Certainly you'd think that an administration that has been telling us since it declared war on terror that "they hate us for our freedom" would applaud a court ruling that affirmed that there are freedoms to hate. You would think that, in what has been characterized as a war of ideology, at Supreme Court ruling that made sure we held on to the ideals we had before "9/11 changed everything" would signify a victory.
You'd be wrong.
On Thursday, President Bush said, "We'll abide by the court's decision. That doesn't mean I have to agree with it."
Of course Antonin Scalia, just possibly the worst person in the history of anything, has declared that the decision is "going to get more Americans killed" and tossed around all manner of doomsday scenario in his dissenting opinion, causing him to sound more like one of the current presidential administration's mouthpieces than a man appointed to rule on cases in an impartial fashion based on the law as written in the constitution.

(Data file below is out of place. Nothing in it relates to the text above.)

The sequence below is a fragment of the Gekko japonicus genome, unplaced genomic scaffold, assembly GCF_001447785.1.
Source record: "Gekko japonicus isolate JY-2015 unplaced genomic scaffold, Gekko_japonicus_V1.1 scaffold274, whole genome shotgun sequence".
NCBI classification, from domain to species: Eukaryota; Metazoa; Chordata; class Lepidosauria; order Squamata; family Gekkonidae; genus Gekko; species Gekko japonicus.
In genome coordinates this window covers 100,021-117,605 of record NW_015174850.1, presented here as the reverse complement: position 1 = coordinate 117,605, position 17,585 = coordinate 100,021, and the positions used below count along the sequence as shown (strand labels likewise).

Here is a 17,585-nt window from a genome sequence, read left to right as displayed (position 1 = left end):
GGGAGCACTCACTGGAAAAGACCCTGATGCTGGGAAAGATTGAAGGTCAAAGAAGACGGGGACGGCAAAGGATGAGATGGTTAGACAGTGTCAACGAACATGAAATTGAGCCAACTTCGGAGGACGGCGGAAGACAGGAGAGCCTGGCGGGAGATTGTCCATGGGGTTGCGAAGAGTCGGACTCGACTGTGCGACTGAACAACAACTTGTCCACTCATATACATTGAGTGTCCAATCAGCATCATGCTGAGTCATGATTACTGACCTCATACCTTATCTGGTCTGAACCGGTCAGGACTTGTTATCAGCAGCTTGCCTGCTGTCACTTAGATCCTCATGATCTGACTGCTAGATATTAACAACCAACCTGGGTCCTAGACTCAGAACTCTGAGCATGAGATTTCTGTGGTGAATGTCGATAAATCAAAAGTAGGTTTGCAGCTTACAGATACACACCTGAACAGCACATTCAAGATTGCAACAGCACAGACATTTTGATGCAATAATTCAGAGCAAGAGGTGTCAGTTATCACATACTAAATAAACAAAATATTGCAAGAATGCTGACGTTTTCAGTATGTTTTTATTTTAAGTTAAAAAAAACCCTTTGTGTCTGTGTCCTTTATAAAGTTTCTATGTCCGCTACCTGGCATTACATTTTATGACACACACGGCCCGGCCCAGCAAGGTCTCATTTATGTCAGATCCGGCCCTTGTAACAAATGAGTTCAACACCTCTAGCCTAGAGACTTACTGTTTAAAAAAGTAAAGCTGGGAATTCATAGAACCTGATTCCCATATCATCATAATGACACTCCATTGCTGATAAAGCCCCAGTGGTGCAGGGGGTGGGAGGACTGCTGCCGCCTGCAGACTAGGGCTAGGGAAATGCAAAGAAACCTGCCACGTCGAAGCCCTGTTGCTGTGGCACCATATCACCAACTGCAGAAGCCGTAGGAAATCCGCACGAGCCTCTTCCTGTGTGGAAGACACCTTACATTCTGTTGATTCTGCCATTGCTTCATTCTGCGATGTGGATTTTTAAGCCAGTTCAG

The New York Times seems to think that this decision is going to make the Supreme Court a hot topic in the presidential election. I say that would be fantastic. I've been wrong about this sort of thing before, but I suspect that McCain's backing of the Bush administrations stance on the ruling puts him firmly in a minority. This is, of course, assuming that enough people care about habeas corpus.
If no one cares and McCain wants to keep harping on it? I suppose that will work just fine for me, too.